Mangue Banzima.

Courtesy of Mangue Banzima.

Mangue Banzima.

Courtesy of Mangue Banzima.

Mangue Banzima.

Courtesy of Mangue Banzima.

Mangue Banzima.

Courtesy of Mangue Banzima.

Mangue Banzima.

Courtesy of Mangue Banzima.

Mangue Banzima.

Courtesy of Mangue Banzima.

Mangue Banzima.

Courtesy of Mangue Banzima.

Mangue Banzima.

Courtesy of Mangue Banzima.

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New York

Checking In: Mangue Banzima Infiltrates Cyberspace with Fashion and Humanity

New York Fashion Week attendees may recognize Mangue Banzima by the moments he captures. Typically tucked behind a camera, Banzima photographs street style—on fashion leaders like Steven Kolb, Fern Mallis, Anna Wintour, Eva Chen, Lauren Santo Domingo, Linda Fargo, Grace Coddington, and Dapper Dan—and posts them to his @quistyle Instagram account. Thereafter, the photographs are rapidly reposted. As his low-profile approach floods high-fashion feeds, Banzima shows the style and its trends to the world as they’re unfolding from the big apple.

Banzima is also a fashion consultant, with over 20 years of experience in the industry. Renowned for his work in an array of cutting-edge and behind-the scene sectors—like technology, styling, creative direction, editorial photography, content development, marketing, strategic partnerships, and management—he’s a trusted liaison for start-ups and VIPs alike. In addition to his many private clients, the multi-versed creator was notably attributed as André Leon Talley’s stylist for his 2012 Rizzoli publication, Little Black Dress, and was the stylist and editor for Numero magazine, Russia in 2013.

Today, Banzima oversees accounts for several brands and retailers and is implementing their PLM/PIM/DAM solutions at Lectra—a premium fashion software company. Additionally, he mentors young creatives and is a very involved father to his and Isolde Brielmaier’s daughter Farrah. Amid the COVID-19 pandemic, he’s also been driving around New York City to photograph healthcare workers and shed light on their crucial work.

Whitewall spoke with Banzima to hear how he’s staying creative in isolation and why the future is inspiring him to dream bigger.

WHITEWALL: How are you doing?

MANGUE BANZIMA: I’m doing very well. I’ve been taking care of myself. But reality kicks in from time to time, and I have to face it. I do believe in one thing, though. For every difficulty, there is relief. This virus is infectious, and for many, it’s been lethal. However, I have hope that this too shall pass. Optimism always wins.

Everything happens for a reason, and this a time for us to be responsible and take good care of ourselves, our children, our neighbors, our friends, and our families. We have to make sure we love and protect them all while protecting ourselves.

I miss jumping, screaming, dancing, and drinking my coffee on the sideline during my daughter Farrah’s soccer games. I miss catching up with other parents and their kids. I miss those long drives to tournaments to play against opposing teams. But we are not able to do any of that at this moment in time, so we’ve adapted, and began to embrace the virtual world as a way to stay present in her usual activities and tag-teaming to help her with her e-learning assignments.

I don’t like the term “social distancing.” It’s not accurate to me. I believe the correct term is “physical distancing.” We are trying our best to help Farrah understand the reasoning behind this so-called “social distancing” through teaching her to protect herself by continually washing her hands, wiping surfaces, and cleaning her toys.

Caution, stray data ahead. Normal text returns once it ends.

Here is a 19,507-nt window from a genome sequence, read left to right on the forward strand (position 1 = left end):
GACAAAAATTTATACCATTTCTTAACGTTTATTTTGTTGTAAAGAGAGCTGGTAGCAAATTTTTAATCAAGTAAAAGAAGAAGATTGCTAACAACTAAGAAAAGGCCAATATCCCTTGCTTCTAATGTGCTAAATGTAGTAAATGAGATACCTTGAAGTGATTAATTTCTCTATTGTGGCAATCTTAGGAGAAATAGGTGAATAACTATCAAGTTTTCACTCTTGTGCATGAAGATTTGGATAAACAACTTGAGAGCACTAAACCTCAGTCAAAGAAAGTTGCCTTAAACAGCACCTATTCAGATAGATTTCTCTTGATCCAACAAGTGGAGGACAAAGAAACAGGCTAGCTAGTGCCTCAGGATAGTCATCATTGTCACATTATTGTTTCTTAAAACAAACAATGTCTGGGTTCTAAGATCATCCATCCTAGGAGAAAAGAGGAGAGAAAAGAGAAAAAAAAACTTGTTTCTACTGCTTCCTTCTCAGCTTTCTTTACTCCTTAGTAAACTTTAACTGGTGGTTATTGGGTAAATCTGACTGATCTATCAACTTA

We are positively using this moment to help our beautiful daughter adapt to different facets and challenges of life. We want her to be kind and respectful, and to show compassion and love to others. These are all tremendous value-added lessons for this moment in time. I refuse to succumb to panic, anxiety, and fear. I’ve decided to turn this into an opportunity for growth.

All of this is a beautiful thing. I am thankful that I’m alive to experience this moment. I realize that other things in life are far more important and that we shouldn’t take anything for granted in life.

WW: What are you listening to?

MB: Being isolated makes my mind travel back to Africa a bit, so I been listening to Papa Wemba from Zaïre and Youssouf N’dour from Senegal.

Let’s face it, DJ D-Nice nailed it two weeks ago with his virtual global party. It sounds like anything is possible and reasonable under these new normal circumstances. If so, I think D-Nice should run for President of the United States. What a brilliant talent! His ability to equalize us and get all 100,000 of us to tune into his Instagram Live was a powerful move. You know, if I was able to go back in time, I’d listen to those Bobby Brown hits and so much more.

Playing a mix of old school and new school was very effective. But I also wanted to give credit to other DJs out there—like my friend @mick, who also kept it raw and relaxed with his hip-hop tunes while sipping on his drink. Again, our invisible enemy is disrupting our usual listening behaviors by giving Spotify or iTunes a run for their money.

We tend to listen to those platforms on the train, on our way to work, and in our cars, but while we’re all quarantined, these virtual DJs have become our saving graces. So, I’m thankful for those thinking outside the box to create these incremental revenue streams for some people, while others are figuring out their next moves—including myself.

WW: Reading anything of note?